Best of CoBiz: Same old way, bad old way
Editor’s Note: This is an excerpt from business performance improvement expert Larry Valant’s book, Stop Breaking These Rules! 100 Hard-Hitting Truths for Business Integrity and Performance.
Managers must understand what their key people are really up to.
Most managers don’t know what their key people are up to. This lack of understanding results from a failure by the manager to regularly and clearly communicate what is expected, what is to be delivered, by when it should be delivered, and what success looks like.
My often used phrase, “clear unambiguous communication is critical” once again applies. Establishing this level of communication is not easily done, but failure to do so means the manager has no idea what their key people are supposed to deliver and in what timeframe.
Once a Manager’s expectations have been communicated there must be a clear timetable for reporting and follow-up. Such a timetable provides the ability to know exactly where your people are in terms of their deliverables and their schedule to complete them. This knowledge is essential if you are to complete your responsibilities on time to meet the expectations of your supervisor, whether that is another manager, the CEO, or the board of directors.
Knowing what your people are up to is a fundamental responsibility. Not knowing means you are not fulfilling your job requirements, which means you are subject to constant surprises, most of which are unpleasant.
Not knowing had better be fixed, and fixed fast.
Same old way, bad old way, same bad results.
I love the line that says, “A form of insanity is repeating the same behavior and expecting different results.”
Many in management wonder why they seem unable, year after year, to improve results when they have never worked harder or more diligently. If these managers were able to objectively examine their planning, actions, and overall behavior, it would be apparent that they are merely repeating the same behavior over and over again, perhaps changing the words and music here and there.
They are behaving in the same old way, which is the same bad old way yielding the same bad results. There may be something about the forest and the trees in this behavior.
Repeating old behaviors is easy. Expecting different results is ridiculous. When results are not the ones wanted or required, changing the way plans are developed and implemented is essential. This is not thinking outside the box, it is simply thinking. However, being able to step back and take an unprejudiced and unbiased look at one’s processes for setting objectives, plans to achieve those objectives and their execution to plan is tough to accomplish.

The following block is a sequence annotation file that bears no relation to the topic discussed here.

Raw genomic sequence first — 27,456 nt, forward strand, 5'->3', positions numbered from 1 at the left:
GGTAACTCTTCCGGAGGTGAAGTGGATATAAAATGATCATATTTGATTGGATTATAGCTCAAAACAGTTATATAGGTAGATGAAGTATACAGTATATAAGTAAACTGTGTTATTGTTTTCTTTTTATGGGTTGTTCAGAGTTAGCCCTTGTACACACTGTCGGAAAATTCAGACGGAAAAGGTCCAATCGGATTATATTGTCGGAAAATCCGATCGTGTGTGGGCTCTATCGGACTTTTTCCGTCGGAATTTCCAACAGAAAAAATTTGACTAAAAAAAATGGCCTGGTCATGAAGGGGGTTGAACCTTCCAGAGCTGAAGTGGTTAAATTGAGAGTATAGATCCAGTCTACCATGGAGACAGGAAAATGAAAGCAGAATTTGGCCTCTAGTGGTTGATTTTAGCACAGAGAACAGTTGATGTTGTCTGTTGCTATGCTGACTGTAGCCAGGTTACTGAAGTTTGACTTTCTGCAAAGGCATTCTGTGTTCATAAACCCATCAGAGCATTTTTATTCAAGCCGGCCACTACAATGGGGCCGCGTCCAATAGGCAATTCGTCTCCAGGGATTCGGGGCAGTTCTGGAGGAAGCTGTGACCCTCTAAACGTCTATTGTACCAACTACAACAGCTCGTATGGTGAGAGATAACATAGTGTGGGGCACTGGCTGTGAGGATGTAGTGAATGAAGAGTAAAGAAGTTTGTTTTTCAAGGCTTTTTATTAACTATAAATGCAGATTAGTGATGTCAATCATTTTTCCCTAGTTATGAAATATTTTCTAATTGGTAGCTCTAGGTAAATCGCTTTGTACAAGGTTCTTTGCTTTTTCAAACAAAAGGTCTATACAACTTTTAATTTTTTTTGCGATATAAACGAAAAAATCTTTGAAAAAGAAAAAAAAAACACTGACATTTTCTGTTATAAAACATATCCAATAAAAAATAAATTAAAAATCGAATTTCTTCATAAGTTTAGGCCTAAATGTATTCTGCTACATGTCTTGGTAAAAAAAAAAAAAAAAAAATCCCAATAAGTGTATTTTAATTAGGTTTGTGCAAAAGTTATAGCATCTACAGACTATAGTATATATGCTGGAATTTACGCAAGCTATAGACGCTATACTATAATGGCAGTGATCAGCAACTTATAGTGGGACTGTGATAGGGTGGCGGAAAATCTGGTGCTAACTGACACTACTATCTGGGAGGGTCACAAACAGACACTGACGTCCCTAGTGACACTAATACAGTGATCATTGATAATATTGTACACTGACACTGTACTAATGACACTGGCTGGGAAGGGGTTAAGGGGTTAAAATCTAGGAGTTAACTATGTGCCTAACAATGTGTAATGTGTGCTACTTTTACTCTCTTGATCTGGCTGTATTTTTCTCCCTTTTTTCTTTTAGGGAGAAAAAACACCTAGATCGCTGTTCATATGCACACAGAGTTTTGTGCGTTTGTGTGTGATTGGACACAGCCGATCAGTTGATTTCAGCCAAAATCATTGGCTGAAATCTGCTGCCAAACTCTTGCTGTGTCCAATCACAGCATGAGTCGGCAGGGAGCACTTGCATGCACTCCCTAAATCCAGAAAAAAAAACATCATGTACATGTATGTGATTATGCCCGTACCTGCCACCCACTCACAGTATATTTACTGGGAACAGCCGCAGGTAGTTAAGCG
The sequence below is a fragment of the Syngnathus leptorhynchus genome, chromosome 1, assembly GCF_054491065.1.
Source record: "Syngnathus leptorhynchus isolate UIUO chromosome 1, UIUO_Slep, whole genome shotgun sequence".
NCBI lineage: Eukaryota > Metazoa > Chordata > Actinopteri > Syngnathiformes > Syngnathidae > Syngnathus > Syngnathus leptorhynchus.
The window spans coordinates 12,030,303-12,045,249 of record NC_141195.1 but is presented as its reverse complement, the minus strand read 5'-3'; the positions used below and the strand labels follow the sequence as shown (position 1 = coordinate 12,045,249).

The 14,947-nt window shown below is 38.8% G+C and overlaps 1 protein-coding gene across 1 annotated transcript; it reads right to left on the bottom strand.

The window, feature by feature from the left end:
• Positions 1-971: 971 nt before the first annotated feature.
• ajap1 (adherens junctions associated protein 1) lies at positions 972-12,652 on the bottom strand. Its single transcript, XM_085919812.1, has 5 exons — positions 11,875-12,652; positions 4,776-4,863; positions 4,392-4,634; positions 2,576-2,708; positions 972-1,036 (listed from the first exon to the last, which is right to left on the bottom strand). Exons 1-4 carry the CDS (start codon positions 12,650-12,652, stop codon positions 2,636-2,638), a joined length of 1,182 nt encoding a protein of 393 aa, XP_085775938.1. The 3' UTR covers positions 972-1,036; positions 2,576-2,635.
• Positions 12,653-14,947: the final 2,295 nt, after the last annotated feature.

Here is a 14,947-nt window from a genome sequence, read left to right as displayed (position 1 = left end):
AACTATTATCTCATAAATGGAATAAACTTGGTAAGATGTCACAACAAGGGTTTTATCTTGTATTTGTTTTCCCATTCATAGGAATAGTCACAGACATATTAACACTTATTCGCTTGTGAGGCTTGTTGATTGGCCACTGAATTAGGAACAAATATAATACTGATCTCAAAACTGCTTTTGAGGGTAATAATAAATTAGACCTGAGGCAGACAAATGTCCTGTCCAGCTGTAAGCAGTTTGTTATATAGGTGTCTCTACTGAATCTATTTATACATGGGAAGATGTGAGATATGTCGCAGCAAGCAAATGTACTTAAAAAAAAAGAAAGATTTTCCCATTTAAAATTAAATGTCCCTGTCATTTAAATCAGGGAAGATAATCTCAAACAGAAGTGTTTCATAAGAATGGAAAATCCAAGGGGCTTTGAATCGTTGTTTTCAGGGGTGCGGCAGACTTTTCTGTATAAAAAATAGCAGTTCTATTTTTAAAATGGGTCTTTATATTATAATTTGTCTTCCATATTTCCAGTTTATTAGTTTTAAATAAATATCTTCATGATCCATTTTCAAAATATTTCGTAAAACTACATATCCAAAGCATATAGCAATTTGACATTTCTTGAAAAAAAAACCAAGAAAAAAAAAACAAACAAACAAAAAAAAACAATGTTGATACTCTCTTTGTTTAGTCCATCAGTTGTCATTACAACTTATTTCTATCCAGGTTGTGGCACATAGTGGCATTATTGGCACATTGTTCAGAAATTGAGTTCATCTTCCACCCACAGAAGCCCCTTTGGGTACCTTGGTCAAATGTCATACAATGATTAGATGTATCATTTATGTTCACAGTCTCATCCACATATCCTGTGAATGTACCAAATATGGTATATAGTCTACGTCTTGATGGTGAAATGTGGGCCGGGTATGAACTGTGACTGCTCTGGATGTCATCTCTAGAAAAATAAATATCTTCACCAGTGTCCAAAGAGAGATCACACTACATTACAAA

The ability to recognize that you may not have all the answers and even more likely probably don’t even know all the right questions is also tough to admit. Frequently the answer to same old way, same bad results, lies in the willingness to seek outside objective help and guidance to which you can listen and from which you can learn.
Learning new habits is very difficult, but repeating our bad habits is insanity.
Too many executive teams go on a management retreat and they end up being just that – retreats.
Having nice chats in nice surroundings is pleasant and fun, but the value of most management retreats is marginal at best in terms of effecting changes in behavior and therefore improving results. Usually retreats are just that – management gets away from the issues by retreating, and while having retreated, take no meaningful action.
A leadership getaway can be sound and useful when executives remove themselves from their daily business to focus instead on strategic and tactical issues that are of great importance to their organization. Instead of calling such meetings retreats, I would much prefer calling them advances, but only when leadership planning and action sessions deliver:
Specific objectives and goals
Specific and detailed plans and strategies to achieve these goals
Clear deliverables and milestones to measure progress toward achieving goals
Cost-benefit analysis for the chosen strategies
Taking action in a planned and coherent way during such a leadership advance will also result in the much sought after and elusive team building. The ability of team members to put together a plan, engage the organization to act on that plan and deliver cost effective results will build and solidify a leadership team.
Retreating is a nice chat in nice surroundings. Advancing is a meaningful planning session that delivers results to the organization’s bottom line.